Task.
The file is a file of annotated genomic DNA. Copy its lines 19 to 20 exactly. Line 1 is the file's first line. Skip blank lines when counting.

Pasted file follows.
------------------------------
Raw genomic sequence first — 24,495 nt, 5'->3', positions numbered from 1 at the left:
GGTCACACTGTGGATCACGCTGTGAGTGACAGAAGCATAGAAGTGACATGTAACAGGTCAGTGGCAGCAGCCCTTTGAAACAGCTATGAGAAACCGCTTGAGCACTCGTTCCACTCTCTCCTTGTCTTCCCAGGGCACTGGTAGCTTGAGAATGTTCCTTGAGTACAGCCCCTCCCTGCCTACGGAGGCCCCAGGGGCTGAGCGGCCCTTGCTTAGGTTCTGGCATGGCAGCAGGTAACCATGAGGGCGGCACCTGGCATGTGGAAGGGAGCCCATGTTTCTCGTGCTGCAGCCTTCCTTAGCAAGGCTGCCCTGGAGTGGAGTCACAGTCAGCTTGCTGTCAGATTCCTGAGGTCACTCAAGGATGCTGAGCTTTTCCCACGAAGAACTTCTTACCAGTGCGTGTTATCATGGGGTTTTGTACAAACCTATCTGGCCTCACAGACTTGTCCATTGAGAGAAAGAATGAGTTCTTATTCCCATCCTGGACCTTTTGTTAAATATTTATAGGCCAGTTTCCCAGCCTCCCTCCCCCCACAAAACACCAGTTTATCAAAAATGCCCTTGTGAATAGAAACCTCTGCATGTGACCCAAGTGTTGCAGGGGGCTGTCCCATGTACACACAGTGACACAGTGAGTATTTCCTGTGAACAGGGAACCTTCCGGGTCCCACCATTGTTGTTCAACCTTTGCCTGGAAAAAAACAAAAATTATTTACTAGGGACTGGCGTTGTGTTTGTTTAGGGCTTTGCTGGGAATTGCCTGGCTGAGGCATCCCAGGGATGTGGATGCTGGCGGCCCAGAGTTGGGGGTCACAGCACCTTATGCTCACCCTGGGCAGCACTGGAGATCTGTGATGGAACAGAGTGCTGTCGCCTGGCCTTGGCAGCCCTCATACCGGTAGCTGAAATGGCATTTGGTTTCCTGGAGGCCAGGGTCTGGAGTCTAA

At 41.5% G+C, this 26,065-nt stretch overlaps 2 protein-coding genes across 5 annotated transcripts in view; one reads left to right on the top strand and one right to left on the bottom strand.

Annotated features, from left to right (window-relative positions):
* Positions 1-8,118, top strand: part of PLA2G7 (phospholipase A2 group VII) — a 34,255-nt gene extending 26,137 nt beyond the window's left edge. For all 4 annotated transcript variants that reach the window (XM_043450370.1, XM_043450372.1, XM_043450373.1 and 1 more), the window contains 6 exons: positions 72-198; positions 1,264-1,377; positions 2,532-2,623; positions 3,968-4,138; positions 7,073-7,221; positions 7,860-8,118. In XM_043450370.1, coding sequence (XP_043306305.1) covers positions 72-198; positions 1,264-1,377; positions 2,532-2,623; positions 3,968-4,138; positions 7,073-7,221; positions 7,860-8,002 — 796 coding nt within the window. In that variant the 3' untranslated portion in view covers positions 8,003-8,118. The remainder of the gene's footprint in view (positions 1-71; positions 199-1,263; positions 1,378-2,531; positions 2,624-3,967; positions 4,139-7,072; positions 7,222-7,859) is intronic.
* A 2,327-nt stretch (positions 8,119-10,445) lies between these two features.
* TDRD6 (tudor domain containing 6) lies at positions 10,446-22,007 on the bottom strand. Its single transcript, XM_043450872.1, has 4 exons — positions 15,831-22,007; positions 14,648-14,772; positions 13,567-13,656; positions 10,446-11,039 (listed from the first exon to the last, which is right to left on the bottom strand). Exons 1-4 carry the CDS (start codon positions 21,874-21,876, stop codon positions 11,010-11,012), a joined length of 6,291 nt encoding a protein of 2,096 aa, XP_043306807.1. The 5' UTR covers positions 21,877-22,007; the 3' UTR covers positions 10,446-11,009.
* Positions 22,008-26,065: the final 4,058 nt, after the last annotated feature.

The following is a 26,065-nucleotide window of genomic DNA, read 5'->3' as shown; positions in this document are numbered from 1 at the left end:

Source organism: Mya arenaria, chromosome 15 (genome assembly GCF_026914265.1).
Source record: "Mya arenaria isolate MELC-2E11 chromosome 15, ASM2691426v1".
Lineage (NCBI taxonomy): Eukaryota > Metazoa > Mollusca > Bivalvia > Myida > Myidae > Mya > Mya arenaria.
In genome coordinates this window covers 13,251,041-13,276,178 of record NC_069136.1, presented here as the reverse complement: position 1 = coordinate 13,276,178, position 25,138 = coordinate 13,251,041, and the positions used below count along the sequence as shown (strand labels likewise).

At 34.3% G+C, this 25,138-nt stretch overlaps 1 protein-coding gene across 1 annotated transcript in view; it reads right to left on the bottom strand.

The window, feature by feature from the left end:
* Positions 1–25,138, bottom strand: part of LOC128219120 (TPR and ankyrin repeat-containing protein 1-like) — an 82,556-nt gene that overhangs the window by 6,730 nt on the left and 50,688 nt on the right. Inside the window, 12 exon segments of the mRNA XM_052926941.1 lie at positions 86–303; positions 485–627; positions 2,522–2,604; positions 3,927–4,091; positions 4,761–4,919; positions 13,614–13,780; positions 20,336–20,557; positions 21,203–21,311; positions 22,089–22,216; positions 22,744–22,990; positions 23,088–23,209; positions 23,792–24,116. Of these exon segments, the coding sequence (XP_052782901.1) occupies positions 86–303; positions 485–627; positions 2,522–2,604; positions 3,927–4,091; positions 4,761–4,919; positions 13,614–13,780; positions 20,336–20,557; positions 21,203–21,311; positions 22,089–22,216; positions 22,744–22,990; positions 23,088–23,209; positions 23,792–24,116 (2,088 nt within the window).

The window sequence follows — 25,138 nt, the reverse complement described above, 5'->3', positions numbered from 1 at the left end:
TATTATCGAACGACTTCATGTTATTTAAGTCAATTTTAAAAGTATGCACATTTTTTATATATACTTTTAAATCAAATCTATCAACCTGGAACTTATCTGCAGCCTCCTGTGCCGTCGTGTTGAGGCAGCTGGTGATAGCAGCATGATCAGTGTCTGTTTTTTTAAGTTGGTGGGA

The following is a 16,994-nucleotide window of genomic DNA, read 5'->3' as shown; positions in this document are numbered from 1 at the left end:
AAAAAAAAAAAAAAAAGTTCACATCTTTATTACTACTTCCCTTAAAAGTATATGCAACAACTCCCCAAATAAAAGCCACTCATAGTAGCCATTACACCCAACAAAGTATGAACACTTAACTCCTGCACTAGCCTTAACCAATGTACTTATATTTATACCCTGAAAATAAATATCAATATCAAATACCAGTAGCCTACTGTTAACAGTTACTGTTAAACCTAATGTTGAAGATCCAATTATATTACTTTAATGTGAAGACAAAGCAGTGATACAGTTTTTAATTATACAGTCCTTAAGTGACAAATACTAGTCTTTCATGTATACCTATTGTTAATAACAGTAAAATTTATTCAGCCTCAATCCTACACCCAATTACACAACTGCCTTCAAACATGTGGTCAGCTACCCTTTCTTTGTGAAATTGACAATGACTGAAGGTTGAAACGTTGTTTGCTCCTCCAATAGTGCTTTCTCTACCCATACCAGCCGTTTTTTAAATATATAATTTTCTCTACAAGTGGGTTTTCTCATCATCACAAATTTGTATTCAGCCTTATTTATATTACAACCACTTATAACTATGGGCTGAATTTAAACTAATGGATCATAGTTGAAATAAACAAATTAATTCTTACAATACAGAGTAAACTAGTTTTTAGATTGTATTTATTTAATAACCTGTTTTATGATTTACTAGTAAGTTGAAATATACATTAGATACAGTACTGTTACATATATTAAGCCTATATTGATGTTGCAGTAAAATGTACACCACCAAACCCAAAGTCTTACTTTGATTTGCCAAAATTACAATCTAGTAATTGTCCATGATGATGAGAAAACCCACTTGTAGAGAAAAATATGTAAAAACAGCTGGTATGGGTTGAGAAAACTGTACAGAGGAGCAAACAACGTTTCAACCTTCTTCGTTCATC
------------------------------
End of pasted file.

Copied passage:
The following is a 16,994-nucleotide window of genomic DNA, read 5'->3' as shown; positions in this document are numbered from 1 at the left end:
AAAAAAAAAAAAAAAAGTTCACATCTTTATTACTACTTCCCTTAAAAGTATATGCAACAACTCCCCAAATAAAAGCCACTCATAGTAGCCATTACACCCAACAAAGTATGAACACTTAACTCCTGCACTAGCCTTAACCAATGTACTTATATTTATACCCTGAAAATAAATATCAATATCAAATACCAGTAGCCTACTGTTAACAGTTACTGTTAAACCTAATGTTGAAGATCCAATTATATTACTTTAATGTGAAGACAAAGCAGTGATACAGTTTTTAATTATACAGTCCTTAAGTGACAAATACTAGTCTTTCATGTATACCTATTGTTAATAACAGTAAAATTTATTCAGCCTCAATCCTACACCCAATTACACAACTGCCTTCAAACATGTGGTCAGCTACCCTTTCTTTGTGAAATTGACAATGACTGAAGGTTGAAACGTTGTTTGCTCCTCCAATAGTGCTTTCTCTACCCATACCAGCCGTTTTTTAAATATATAATTTTCTCTACAAGTGGGTTTTCTCATCATCACAAATTTGTATTCAGCCTTATTTATATTACAACCACTTATAACTATGGGCTGAATTTAAACTAATGGATCATAGTTGAAATAAACAAATTAATTCTTACAATACAGAGTAAACTAGTTTTTAGATTGTATTTATTTAATAACCTGTTTTATGATTTACTAGTAAGTTGAAATATACATTAGATACAGTACTGTTACATATATTAAGCCTATATTGATGTTGCAGTAAAATGTACACCACCAAACCCAAAGTCTTACTTTGATTTGCCAAAATTACAATCTAGTAATTGTCCATGATGATGAGAAAACCCACTTGTAGAGAAAAATATGTAAAAACAGCTGGTATGGGTTGAGAAAACTGTACAGAGGAGCAAACAACGTTTCAACCTTCTTCGTTCATC